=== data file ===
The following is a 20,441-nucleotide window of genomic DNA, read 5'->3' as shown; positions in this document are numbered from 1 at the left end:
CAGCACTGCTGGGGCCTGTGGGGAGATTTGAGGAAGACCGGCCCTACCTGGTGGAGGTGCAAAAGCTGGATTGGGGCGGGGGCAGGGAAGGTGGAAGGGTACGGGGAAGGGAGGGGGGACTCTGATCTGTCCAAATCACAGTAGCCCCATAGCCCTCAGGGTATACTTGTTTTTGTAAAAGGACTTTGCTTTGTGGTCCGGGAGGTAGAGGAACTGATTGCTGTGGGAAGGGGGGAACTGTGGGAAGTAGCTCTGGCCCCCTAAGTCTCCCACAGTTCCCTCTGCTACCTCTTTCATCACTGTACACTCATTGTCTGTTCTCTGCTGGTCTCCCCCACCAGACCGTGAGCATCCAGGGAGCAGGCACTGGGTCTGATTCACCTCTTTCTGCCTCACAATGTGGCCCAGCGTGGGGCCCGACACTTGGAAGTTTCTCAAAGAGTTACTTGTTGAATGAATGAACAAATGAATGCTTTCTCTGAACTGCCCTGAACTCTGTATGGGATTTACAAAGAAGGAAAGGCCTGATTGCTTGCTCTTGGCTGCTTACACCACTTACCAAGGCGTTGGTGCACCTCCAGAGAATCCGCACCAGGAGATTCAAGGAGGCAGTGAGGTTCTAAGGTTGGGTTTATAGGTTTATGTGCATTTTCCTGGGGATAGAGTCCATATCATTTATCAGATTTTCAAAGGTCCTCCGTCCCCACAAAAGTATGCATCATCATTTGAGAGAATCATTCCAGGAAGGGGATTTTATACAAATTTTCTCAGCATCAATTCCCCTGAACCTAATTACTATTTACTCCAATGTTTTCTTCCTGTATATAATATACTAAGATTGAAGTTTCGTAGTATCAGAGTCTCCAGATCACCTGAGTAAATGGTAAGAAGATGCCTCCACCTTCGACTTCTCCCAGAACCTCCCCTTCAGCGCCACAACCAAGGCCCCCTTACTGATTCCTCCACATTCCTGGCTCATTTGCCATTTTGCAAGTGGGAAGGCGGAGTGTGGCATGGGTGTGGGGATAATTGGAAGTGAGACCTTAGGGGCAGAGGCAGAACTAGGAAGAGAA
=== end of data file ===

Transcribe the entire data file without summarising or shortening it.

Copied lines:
The following is a 20,441-nucleotide window of genomic DNA, read 5'->3' as shown; positions in this document are numbered from 1 at the left end:
CAGCACTGCTGGGGCCTGTGGGGAGATTTGAGGAAGACCGGCCCTACCTGGTGGAGGTGCAAAAGCTGGATTGGGGCGGGGGCAGGGAAGGTGGAAGGGTACGGGGAAGGGAGGGGGGACTCTGATCTGTCCAAATCACAGTAGCCCCATAGCCCTCAGGGTATACTTGTTTTTGTAAAAGGACTTTGCTTTGTGGTCCGGGAGGTAGAGGAACTGATTGCTGTGGGAAGGGGGGAACTGTGGGAAGTAGCTCTGGCCCCCTAAGTCTCCCACAGTTCCCTCTGCTACCTCTTTCATCACTGTACACTCATTGTCTGTTCTCTGCTGGTCTCCCCCACCAGACCGTGAGCATCCAGGGAGCAGGCACTGGGTCTGATTCACCTCTTTCTGCCTCACAATGTGGCCCAGCGTGGGGCCCGACACTTGGAAGTTTCTCAAAGAGTTACTTGTTGAATGAATGAACAAATGAATGCTTTCTCTGAACTGCCCTGAACTCTGTATGGGATTTACAAAGAAGGAAAGGCCTGATTGCTTGCTCTTGGCTGCTTACACCACTTACCAAGGCGTTGGTGCACCTCCAGAGAATCCGCACCAGGAGATTCAAGGAGGCAGTGAGGTTCTAAGGTTGGGTTTATAGGTTTATGTGCATTTTCCTGGGGATAGAGTCCATATCATTTATCAGATTTTCAAAGGTCCTCCGTCCCCACAAAAGTATGCATCATCATTTGAGAGAATCATTCCAGGAAGGGGATTTTATACAAATTTTCTCAGCATCAATTCCCCTGAACCTAATTACTATTTACTCCAATGTTTTCTTCCTGTATATAATATACTAAGATTGAAGTTTCGTAGTATCAGAGTCTCCAGATCACCTGAGTAAATGGTAAGAAGATGCCTCCACCTTCGACTTCTCCCAGAACCTCCCCTTCAGCGCCACAACCAAGGCCCCCTTACTGATTCCTCCACATTCCTGGCTCATTTGCCATTTTGCAAGTGGGAAGGCGGAGTGTGGCATGGGTGTGGGGATAATTGGAAGTGAGACCTTAGGGGCAGAGGCAGAACTAGGAAGAGAA